â€śI like that idea,â€ť I said.
â€śMe too,â€ť Sammy replied. â€śI feel better knowing that weâ€™re going to help.â€ť
This year as you celebrate in the sukkah and give thanks for the abundance that fills your plate remember the precious natural resources that helped to make your meal possible. Show some appreciation for them too and please, donâ€™t forget to pray for rain.
I had no intention of writing two posts on the High Holidays, but something happened the other day while playing tennis with Sammy that was in sync with the spirit of the season.
Sammy has been playing tennis since the age of four. He has progressed from group lessons to private lessons twice a week. He truly loves the sport and started to play competitively last year. His game has improved exponentially and there is no longer a need for Cameron and me to take a little off our strokes when we hit with him.
But while Sammy has become hard to beat, we are still bigger, stronger and more experienced. No matter how close the games are, more often than not, one of us is on the winning side. This is hard for Sammy. We donâ€™t care if we win, but Sammy has an intense desire to beat us.
When I was a kid I too wanted to beat my parents. Winning against them symbolized a kind of independence. It said I wasnâ€™t a baby; I was strong enough to beat an adult. So I understand Sammyâ€™s pursuit of victory. I just donâ€™t like it when the intensity with which he pursues his goal leads him down the path of unsportsmanlike behavior. This is what happened the other day.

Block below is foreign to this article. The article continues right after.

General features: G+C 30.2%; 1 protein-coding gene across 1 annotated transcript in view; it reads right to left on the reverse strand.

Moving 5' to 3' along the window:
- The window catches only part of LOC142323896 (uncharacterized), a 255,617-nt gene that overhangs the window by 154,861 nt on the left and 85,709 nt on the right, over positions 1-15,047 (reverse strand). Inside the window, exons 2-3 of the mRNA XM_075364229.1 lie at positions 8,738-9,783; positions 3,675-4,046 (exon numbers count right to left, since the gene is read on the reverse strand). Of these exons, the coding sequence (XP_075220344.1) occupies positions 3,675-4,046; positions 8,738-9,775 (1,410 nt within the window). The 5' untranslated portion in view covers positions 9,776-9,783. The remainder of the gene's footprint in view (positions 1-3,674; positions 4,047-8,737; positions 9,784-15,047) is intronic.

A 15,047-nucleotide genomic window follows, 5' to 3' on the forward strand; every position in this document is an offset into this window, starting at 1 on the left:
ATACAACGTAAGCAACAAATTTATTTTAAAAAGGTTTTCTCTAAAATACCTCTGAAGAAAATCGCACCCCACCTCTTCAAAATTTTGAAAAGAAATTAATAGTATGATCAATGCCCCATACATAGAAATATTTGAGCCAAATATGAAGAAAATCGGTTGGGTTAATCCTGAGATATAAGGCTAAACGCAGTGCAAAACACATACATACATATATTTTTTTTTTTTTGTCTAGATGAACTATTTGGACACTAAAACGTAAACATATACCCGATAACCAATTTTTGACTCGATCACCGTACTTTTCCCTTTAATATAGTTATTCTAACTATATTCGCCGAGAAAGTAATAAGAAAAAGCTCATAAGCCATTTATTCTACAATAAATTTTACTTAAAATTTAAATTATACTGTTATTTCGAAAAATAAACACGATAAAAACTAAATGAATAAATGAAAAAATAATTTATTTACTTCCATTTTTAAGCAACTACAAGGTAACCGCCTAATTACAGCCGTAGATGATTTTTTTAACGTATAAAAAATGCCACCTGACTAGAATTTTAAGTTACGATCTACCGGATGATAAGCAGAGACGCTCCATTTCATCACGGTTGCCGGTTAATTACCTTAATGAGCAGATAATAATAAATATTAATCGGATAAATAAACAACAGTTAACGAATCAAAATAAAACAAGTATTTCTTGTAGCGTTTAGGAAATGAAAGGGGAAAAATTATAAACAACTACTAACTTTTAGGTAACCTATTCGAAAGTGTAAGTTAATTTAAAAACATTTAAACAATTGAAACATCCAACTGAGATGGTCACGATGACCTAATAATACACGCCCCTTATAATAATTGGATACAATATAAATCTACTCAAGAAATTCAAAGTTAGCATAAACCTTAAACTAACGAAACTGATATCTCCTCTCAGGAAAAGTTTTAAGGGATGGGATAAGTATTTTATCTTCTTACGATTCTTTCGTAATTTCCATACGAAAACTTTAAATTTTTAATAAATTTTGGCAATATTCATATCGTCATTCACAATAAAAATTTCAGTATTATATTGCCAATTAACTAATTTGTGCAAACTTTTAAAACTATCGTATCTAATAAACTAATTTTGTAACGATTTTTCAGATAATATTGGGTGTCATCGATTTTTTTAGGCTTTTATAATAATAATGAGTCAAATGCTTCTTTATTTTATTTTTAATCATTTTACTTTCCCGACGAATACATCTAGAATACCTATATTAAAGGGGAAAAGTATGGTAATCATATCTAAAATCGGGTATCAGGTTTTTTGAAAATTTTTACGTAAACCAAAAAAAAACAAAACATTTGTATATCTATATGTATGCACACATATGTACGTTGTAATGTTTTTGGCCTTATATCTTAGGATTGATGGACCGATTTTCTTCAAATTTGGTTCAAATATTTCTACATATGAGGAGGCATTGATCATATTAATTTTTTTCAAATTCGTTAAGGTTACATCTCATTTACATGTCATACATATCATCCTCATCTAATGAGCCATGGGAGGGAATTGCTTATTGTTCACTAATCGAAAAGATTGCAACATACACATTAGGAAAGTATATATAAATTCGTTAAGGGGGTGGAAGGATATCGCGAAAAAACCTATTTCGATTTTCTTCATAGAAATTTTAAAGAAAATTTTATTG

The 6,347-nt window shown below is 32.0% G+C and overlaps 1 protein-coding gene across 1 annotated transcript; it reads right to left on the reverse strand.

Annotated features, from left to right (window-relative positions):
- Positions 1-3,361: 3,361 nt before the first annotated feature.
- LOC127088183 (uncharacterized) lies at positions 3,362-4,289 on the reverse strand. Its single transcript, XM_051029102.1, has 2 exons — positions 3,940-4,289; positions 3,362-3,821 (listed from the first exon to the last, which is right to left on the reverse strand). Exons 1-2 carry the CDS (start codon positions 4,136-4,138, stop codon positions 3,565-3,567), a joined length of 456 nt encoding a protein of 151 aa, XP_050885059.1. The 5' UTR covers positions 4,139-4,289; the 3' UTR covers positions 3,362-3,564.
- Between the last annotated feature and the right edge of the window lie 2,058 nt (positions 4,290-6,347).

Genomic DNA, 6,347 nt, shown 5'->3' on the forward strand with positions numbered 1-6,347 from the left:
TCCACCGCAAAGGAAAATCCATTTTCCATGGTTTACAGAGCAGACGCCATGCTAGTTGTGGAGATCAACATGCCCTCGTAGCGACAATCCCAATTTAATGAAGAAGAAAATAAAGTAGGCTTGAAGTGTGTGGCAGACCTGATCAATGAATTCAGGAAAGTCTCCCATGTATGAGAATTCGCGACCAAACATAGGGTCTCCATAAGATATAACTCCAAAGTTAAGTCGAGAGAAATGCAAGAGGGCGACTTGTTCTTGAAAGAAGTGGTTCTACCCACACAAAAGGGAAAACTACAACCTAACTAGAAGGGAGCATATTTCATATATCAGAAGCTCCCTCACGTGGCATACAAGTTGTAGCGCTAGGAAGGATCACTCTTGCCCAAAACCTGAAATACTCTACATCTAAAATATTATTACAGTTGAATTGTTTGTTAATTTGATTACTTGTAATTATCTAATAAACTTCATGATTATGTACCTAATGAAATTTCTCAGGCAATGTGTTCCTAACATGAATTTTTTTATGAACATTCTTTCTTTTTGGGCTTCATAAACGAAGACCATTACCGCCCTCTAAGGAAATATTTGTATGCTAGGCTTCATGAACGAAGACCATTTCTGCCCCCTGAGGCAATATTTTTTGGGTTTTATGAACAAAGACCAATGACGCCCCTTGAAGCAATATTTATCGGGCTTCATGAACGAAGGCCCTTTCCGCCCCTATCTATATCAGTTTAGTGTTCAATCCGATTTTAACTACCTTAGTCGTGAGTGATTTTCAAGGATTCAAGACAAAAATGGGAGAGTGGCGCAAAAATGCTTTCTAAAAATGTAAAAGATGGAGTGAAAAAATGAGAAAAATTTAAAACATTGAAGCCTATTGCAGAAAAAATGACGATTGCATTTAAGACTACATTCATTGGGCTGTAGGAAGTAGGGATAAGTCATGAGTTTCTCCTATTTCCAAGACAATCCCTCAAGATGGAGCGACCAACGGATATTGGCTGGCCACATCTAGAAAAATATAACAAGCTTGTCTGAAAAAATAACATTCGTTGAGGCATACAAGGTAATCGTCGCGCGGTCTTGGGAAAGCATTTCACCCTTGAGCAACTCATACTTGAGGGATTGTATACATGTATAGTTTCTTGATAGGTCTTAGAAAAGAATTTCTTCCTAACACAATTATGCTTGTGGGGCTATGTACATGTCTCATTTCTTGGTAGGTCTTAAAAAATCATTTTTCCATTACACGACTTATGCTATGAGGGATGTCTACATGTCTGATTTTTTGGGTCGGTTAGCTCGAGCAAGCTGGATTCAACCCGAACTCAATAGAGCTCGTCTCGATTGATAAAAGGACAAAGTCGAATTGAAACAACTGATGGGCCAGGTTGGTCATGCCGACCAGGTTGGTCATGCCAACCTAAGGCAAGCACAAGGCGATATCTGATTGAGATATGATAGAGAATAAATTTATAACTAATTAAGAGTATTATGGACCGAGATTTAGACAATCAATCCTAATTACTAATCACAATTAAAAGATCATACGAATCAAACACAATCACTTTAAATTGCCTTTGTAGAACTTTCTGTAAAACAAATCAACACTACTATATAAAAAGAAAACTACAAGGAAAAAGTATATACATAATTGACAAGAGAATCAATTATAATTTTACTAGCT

Sammy had won the first set 6-2. I was up 2-0, 40-30 in the middle of the third game of the second set. I could see Sammyâ€™s frustration building at having easily given-up the first two games. Now I had the chance to take a 3-0 lead if I won the next point.
I served, he returned the ball and after a short rally he hit it out. Sammy didnâ€™t like the call but instead of asking if I was sure that the ball was out, he exploded, â€śThat ball was in!â€ť
â€śIt looked clearly out to me,â€ť I said. â€śIt landed in the green space behind the baseline.â€ť
â€śNo it didnâ€™t! It was in,â€ť he yelled. â€śYouâ€™re a cheater! You just called it out so you could win!â€ť
â€śSammy, Iâ€™m your mom. I love you. Why would I cheat?â€ť
â€śYou do cheat!â€ť he shouted before he started to serve the next game.
Â As I waited for his serve, I hoped that hitting the ball might help him work out his anger and frustration.
â€śZero serving three,â€ť he said. â€śBut it should be deuce!â€ť
â€śOut,â€ť I called when his serve landed wide.
â€śI donâ€™t even know why I play with you. You make me so frustrated. I hate you!â€ť Sammy screamed. This insult was followed by a cry of â€śUggh,â€ť as he fired his next serve.
The serve was a bullet and the force of the shot made me think that he was channeling his emotions into better play. But I was wrong. I soon saw that rather than raising his game he was spiraling into a complete meltdown. After I won the set, I suggested that we go home and continue the match the next day.
Sammy protested and I agreed to play more, but after the first game of the third set I decided I had enough of Sammyâ€™s unsportsmanlike behavior. The tantrum wasnâ€™t working itself out. It was time to set some boundaries.
â€śIâ€™m done,â€ť I said.
â€śIâ€™m tired of listening to you use hurtful language. Iâ€™m tired of you throwing your racquet and whacking the fence. Iâ€™m going home,â€ť I said in a calm, but stern voice as I picked up balls.